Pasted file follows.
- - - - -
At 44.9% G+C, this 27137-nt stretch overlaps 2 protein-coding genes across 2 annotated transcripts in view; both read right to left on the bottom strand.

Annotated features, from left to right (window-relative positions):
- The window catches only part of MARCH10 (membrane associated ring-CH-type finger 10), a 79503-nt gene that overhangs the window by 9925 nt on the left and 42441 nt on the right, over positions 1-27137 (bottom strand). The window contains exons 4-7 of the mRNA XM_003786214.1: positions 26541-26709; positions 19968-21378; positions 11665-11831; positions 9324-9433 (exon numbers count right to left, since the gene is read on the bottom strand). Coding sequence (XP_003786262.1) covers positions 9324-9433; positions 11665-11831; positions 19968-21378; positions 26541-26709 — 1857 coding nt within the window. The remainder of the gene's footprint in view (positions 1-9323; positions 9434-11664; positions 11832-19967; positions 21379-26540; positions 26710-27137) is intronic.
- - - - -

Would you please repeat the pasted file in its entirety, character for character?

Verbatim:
At 44.9% G+C, this 27137-nt stretch overlaps 2 protein-coding genes across 2 annotated transcripts in view; both read right to left on the bottom strand.

Annotated features, from left to right (window-relative positions):
- The window catches only part of MARCH10 (membrane associated ring-CH-type finger 10), a 79503-nt gene that overhangs the window by 9925 nt on the left and 42441 nt on the right, over positions 1-27137 (bottom strand). The window contains exons 4-7 of the mRNA XM_003786214.1: positions 26541-26709; positions 19968-21378; positions 11665-11831; positions 9324-9433 (exon numbers count right to left, since the gene is read on the bottom strand). Coding sequence (XP_003786262.1) covers positions 9324-9433; positions 11665-11831; positions 19968-21378; positions 26541-26709 — 1857 coding nt within the window. The remainder of the gene's footprint in view (positions 1-9323; positions 9434-11664; positions 11832-19967; positions 21379-26540; positions 26710-27137) is intronic.